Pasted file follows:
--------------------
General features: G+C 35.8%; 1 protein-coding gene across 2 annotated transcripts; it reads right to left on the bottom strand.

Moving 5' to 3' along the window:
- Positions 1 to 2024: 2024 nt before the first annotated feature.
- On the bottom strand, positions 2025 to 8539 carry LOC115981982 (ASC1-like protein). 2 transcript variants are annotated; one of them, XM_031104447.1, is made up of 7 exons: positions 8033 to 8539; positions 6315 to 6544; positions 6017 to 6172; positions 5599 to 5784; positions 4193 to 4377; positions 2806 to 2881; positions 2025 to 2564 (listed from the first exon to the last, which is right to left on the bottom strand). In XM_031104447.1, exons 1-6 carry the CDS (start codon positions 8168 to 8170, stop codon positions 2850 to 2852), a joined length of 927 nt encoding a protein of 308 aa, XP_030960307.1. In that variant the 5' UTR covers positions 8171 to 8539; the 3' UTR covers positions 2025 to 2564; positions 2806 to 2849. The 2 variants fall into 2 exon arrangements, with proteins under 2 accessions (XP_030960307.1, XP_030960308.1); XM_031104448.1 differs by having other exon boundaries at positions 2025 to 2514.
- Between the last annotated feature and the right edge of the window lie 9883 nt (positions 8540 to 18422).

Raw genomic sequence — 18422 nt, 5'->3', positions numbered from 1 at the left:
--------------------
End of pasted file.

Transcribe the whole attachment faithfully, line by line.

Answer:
General features: G+C 35.8%; 1 protein-coding gene across 2 annotated transcripts; it reads right to left on the bottom strand.

Moving 5' to 3' along the window:
- Positions 1 to 2024: 2024 nt before the first annotated feature.
- On the bottom strand, positions 2025 to 8539 carry LOC115981982 (ASC1-like protein). 2 transcript variants are annotated; one of them, XM_031104447.1, is made up of 7 exons: positions 8033 to 8539; positions 6315 to 6544; positions 6017 to 6172; positions 5599 to 5784; positions 4193 to 4377; positions 2806 to 2881; positions 2025 to 2564 (listed from the first exon to the last, which is right to left on the bottom strand). In XM_031104447.1, exons 1-6 carry the CDS (start codon positions 8168 to 8170, stop codon positions 2850 to 2852), a joined length of 927 nt encoding a protein of 308 aa, XP_030960307.1. In that variant the 5' UTR covers positions 8171 to 8539; the 3' UTR covers positions 2025 to 2564; positions 2806 to 2849. The 2 variants fall into 2 exon arrangements, with proteins under 2 accessions (XP_030960307.1, XP_030960308.1); XM_031104448.1 differs by having other exon boundaries at positions 2025 to 2514.
- Between the last annotated feature and the right edge of the window lie 9883 nt (positions 8540 to 18422).

Raw genomic sequence — 18422 nt, 5'->3', positions numbered from 1 at the left: